I suspect that coaches that have trouble communicating their ideas in written form, possibly struggle on the field as well...

Chris
None of them suck, they just haven't found what the kid is good at yet.

Offline davecisar

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Re: Communication
« Reply #2 on: August 10, 2018, 09:11:05 AM »
One aspect of coaching that is critical (and where I see so many coaches fail) is in communication.  Just because we know how to communicate doesn't mean we are good at it.  Coaches, surprisingly, seem especially bad in this department.   Our league jamboree is approaching and I was wanting to find an alternative to the non-challenging, waste of time format that I remembered it being (although it's been more than a decade since I last had a team that participated in one).  So I emailed the commissioner of a rival org and I asked her if her org's PeeWee team was interested in scrimmaging us, as an alternative to the jamboree.   She responded saying it was "fine by me" and that she had forwarded my message to her coach.  I followed up with an email to her coach, letting him know that the scrimmage format as well as the location was his choice.  His response?  Nothing, nada, crickets.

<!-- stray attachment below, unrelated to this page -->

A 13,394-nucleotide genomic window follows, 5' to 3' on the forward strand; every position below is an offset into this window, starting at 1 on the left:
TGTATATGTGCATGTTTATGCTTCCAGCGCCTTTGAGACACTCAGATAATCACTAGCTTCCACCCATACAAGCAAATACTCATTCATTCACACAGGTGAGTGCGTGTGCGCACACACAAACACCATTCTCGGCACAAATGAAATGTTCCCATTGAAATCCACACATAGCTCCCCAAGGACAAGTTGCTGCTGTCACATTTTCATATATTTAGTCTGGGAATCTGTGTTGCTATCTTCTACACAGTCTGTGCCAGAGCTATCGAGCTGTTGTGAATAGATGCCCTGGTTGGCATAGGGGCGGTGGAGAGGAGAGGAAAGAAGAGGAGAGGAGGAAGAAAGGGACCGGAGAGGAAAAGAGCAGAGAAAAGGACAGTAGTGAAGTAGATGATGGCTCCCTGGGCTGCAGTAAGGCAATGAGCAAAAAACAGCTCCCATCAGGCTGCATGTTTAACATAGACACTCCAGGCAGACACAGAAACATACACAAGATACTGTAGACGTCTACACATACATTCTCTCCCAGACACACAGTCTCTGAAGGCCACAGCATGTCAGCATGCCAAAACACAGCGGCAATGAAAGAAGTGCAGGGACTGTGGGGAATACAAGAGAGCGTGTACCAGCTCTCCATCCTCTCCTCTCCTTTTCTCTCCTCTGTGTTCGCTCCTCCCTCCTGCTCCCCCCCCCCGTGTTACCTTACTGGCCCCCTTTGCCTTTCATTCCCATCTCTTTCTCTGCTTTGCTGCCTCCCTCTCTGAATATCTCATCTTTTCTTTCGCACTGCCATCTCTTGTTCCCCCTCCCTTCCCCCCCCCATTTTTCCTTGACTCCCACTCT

A header in a different rival org sent me an email ONE day before official practice began, telling me he was going to install the Double Wing and asked me for help with his install.  I replied that the time constraints this close to the first day of practice made that request next to impossible and that I was also now coaching for a rival org.  His response?  Nothing, nada, crickets.  So I don't even have a confirmation that he received my email.

When I get coaches asking me for PowerPoints, video, etc., occasionally I get a coach that takes the time to introduce himself, tells me the age group he's coaching and perhaps the amount of experience he has.   Sometimes he'll even talk about how they're struggling and what they'd like help in.  But the majority of coaches emailing me for first time just tell me to send them a PowerPoint on whatever, as if that were my job.

I don't get it.  But I see it now, more than ever.

--Dave

Dave

I totally get it

Back in 2003-2004 I had a "binder" which had our playbook , drills and philosophy. Was written for my coaches and not done very well- no pics etc

We also filmed one of our own in house for my program coaches clinics

I easily spent over $2000 copying those then VHS tapes and mailing them all out for free, to coaches who had asked me for it

Every once in awhile I would email some of the guys who asked me for it- probably 75% hadnt "had the time" to get to it- and I rarely emailed until several months had passed  ::) ::)
However beautiful the strategy, you should occasionally look at the results.